author = "Jin, {Eunsook S.} and Sherry, {A. Dean} and Malloy, {Craig R.}",
year = "2013",
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T1 - Metabolism of glycerol, glucose, and lactate in the citric acid cycle prior to incorporation into hepatic acylglycerols

AU - Jin, Eunsook S.

AU - Sherry, A. Dean

AU - Malloy, Craig R.

PY - 2013/5/17

Y1 - 2013/5/17

N2 - During hepatic lipogenesis, the glycerol backbone of acylglycerols originates from one of three sources: glucose, glycerol, or substrates passing through the citric acid cycle via glyceroneogenesis. The relative contribution of each substrate source to glycerol in rat liver acylglycerols was determined using 13C-enriched substrates and NMR. Animals received a fixed mixture of glucose, glycerol, and lactate; one group received [U- 13C6]glucose, another received [U-13C 3]glycerol, and the third received [U-13C 3]lactate. After 3 h, the livers were harvested to extract fats, and the glycerol moiety from hydrolyzed acylglycerols was analyzed by 13C NMR. In either fed or fasted animals, glucose and glycerol provided the majority of the glycerol backbone carbons, whereas the contribution of lactate was small. In fed animals, glucose contributed >50% of the total newly synthesized glycerol backbone, and 35% of this contribution occurred after glucose had passed through the citric acid cycle. By comparison, the glycerol contribution was ∼40%, and of this, 17% of the exogenous glycerol passed first through the cycle. In fasted animals, exogenous glycerol became the major contributor to acylglycerols. The contribution from exogenous lactate did increase in fasted animals, but its overall contribution remained small. The contributions of glucose and glycerol that had passed through the citric acid cycle first increased in fasted animals from 35 to 71% for glucose and from 17 to 24% for glycerol. Thus, a substantial fraction from both substrate sources passed through the cycle prior to incorporation into the glycerol moiety of acylglycerols in the liver.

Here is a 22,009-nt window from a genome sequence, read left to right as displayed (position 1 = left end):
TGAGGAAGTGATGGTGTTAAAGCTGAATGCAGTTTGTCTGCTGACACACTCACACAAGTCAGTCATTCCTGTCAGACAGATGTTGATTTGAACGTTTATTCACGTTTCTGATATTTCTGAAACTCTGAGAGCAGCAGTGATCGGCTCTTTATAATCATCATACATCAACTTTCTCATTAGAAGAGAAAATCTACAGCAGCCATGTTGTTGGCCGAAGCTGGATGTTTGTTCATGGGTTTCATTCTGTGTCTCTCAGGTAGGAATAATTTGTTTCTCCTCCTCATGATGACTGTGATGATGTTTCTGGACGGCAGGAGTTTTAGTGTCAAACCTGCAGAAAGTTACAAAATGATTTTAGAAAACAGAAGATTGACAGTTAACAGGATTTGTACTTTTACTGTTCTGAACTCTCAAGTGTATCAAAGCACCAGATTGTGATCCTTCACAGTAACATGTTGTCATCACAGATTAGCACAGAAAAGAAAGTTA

AB - During hepatic lipogenesis, the glycerol backbone of acylglycerols originates from one of three sources: glucose, glycerol, or substrates passing through the citric acid cycle via glyceroneogenesis. The relative contribution of each substrate source to glycerol in rat liver acylglycerols was determined using 13C-enriched substrates and NMR. Animals received a fixed mixture of glucose, glycerol, and lactate; one group received [U- 13C6]glucose, another received [U-13C 3]glycerol, and the third received [U-13C 3]lactate. After 3 h, the livers were harvested to extract fats, and the glycerol moiety from hydrolyzed acylglycerols was analyzed by 13C NMR. In either fed or fasted animals, glucose and glycerol provided the majority of the glycerol backbone carbons, whereas the contribution of lactate was small. In fed animals, glucose contributed >50% of the total newly synthesized glycerol backbone, and 35% of this contribution occurred after glucose had passed through the citric acid cycle. By comparison, the glycerol contribution was ∼40%, and of this, 17% of the exogenous glycerol passed first through the cycle. In fasted animals, exogenous glycerol became the major contributor to acylglycerols. The contribution from exogenous lactate did increase in fasted animals, but its overall contribution remained small. The contributions of glucose and glycerol that had passed through the citric acid cycle first increased in fasted animals from 35 to 71% for glucose and from 17 to 24% for glycerol. Thus, a substantial fraction from both substrate sources passed through the cycle prior to incorporation into the glycerol moiety of acylglycerols in the liver.